So secondly, if you place a trade depot with a freight yard (which comes as standard), that generates about 1000 demand for freight. If you add further freight yards, each one adds 1000 more. The tooltip suggests that this is so that industry will always have somewhere to ship freight and thus avoid going out of business. But freight that gets delivered to the trade depot actually just vanishes every few minutes. It's just a freight sink. But I guess you might say who cares, since apparently Commercial doesn't actually need freight anyway...
And then some.
There's more I could say. But this post is already hella long, so let me drop a couple more strange things quickly:
- As I mentioned earlier, even low wealth Commercial and Industrial gives a small number of Medium and High wealth jobs. Aside from being 'realistic', does filling those jobs actually do anything? I could imagine it might improve the quality of service, but good luck finding some way to see that effect.
- If you build a sewage plant, it says it has a flow capacity of 70ish (which is how fast it can pull sewage in) and a treatment/storage capacity of 50ish. 70 is not all that much. So you might think, you can upgrade it. But the only upgrade for the building only gives it another 50 storage. And you can build up to 7 of those. Why? If it can only pull in 70 max, isn't any more than 2 entirely pointless?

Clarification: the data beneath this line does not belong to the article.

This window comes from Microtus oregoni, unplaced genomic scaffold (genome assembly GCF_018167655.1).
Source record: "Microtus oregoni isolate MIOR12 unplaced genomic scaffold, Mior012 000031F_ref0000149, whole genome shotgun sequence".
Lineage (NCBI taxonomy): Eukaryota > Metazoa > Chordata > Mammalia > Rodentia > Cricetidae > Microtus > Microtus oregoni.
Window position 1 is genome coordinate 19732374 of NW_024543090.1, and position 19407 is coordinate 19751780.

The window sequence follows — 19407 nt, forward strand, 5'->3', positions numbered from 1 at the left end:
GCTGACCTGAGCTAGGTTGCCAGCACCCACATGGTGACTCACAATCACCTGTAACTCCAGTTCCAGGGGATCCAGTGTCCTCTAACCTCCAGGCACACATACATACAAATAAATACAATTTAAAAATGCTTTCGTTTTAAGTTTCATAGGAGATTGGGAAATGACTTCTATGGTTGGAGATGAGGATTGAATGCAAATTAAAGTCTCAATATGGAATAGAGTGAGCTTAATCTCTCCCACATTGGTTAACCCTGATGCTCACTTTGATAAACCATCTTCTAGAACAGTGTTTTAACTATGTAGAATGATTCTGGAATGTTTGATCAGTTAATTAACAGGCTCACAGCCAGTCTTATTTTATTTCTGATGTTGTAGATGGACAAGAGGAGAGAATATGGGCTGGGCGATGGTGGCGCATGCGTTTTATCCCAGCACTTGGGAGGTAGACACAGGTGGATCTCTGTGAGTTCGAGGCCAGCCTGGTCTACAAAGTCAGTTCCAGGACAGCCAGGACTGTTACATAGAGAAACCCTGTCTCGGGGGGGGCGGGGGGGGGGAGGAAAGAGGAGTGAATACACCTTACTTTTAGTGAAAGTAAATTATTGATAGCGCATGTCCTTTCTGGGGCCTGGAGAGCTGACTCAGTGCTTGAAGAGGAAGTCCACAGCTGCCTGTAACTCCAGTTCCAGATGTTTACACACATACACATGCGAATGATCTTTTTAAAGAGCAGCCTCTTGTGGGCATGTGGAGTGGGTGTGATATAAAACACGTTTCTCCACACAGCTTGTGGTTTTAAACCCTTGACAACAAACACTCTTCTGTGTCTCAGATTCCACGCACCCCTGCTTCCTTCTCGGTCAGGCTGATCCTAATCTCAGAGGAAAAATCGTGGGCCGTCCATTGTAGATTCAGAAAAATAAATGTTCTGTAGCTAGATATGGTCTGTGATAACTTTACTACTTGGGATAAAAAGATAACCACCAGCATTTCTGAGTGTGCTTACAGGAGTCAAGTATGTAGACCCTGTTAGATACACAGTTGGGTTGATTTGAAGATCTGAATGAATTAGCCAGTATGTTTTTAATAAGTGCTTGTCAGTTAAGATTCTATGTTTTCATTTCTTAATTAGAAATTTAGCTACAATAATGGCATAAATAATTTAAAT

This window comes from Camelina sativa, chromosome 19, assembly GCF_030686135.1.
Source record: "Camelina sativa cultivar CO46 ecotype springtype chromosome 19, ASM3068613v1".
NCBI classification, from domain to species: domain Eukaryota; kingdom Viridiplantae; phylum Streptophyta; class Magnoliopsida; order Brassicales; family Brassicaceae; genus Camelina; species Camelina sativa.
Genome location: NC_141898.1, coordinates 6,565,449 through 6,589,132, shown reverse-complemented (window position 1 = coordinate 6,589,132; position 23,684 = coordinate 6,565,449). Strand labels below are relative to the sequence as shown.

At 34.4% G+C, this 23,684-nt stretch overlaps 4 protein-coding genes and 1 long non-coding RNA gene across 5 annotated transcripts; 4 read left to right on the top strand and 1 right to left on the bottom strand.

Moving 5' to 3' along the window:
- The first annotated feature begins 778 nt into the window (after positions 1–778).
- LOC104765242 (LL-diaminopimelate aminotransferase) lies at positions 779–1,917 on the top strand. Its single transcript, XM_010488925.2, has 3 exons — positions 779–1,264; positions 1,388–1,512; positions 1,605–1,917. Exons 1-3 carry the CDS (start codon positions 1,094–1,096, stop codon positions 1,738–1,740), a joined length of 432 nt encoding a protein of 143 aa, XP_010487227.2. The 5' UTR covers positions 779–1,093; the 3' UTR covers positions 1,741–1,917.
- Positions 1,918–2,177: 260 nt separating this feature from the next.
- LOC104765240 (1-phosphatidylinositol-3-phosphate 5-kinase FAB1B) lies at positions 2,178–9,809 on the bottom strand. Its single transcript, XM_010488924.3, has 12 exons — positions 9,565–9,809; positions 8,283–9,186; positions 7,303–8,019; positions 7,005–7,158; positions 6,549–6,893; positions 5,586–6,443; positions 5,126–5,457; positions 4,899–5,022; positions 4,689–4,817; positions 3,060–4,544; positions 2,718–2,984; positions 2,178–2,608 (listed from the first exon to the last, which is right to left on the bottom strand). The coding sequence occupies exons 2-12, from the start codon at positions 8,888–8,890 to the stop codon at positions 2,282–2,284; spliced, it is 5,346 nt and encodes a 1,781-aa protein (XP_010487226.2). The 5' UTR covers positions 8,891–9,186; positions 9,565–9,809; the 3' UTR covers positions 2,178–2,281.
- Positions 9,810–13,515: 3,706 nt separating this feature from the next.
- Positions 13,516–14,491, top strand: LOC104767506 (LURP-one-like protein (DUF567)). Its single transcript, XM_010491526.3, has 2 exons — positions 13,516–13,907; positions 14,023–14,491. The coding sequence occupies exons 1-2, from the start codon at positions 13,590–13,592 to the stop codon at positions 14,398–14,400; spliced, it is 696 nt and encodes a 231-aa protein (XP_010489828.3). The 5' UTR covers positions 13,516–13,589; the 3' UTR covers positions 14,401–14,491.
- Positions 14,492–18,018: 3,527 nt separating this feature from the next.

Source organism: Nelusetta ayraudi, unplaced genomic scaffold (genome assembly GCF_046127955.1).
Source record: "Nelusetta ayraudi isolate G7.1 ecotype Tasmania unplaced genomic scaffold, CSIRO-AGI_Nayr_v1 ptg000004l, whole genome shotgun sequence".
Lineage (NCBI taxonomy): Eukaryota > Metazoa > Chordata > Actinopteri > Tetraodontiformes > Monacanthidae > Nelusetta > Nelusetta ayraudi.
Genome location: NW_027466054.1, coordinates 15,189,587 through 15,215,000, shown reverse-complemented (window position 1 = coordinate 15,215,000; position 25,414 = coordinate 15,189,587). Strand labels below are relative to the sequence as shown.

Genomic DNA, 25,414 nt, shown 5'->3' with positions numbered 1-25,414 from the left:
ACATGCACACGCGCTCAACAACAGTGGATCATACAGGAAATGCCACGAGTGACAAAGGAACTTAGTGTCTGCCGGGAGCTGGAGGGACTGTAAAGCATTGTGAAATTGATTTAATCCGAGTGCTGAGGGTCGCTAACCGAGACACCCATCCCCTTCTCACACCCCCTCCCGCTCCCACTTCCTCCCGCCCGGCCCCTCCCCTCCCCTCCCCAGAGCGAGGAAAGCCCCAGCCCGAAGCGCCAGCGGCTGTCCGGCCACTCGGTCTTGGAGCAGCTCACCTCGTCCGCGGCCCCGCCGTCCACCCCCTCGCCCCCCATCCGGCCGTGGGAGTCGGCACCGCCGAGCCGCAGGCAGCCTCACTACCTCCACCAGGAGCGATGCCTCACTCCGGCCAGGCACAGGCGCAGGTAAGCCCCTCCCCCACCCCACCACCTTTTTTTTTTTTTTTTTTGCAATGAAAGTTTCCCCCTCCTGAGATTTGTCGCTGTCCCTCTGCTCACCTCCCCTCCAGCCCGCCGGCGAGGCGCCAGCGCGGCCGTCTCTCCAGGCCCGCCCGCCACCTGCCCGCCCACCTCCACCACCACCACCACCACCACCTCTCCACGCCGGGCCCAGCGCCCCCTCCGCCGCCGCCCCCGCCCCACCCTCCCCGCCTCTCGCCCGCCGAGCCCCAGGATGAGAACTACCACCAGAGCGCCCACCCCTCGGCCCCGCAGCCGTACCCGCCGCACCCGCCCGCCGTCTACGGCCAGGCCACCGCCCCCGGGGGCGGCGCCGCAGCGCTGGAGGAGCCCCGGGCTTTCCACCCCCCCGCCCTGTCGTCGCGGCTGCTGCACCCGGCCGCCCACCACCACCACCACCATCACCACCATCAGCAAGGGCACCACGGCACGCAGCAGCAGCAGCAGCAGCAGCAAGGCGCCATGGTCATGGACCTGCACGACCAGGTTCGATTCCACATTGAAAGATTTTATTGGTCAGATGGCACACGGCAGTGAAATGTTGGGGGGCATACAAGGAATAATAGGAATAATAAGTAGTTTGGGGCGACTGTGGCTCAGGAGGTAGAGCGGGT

So anyway. Despite this lengthy post and despite my problems with the strangeness of some elements of the simulation and the surfacing of data, I'm still having fun. It's just as always, I'll have that desire to poke at it more, to try and find out how the thing works and optimise to the underlying systems.
If anyone else has any interesting data or mysterious/strange problems, maybe we can poke at it together.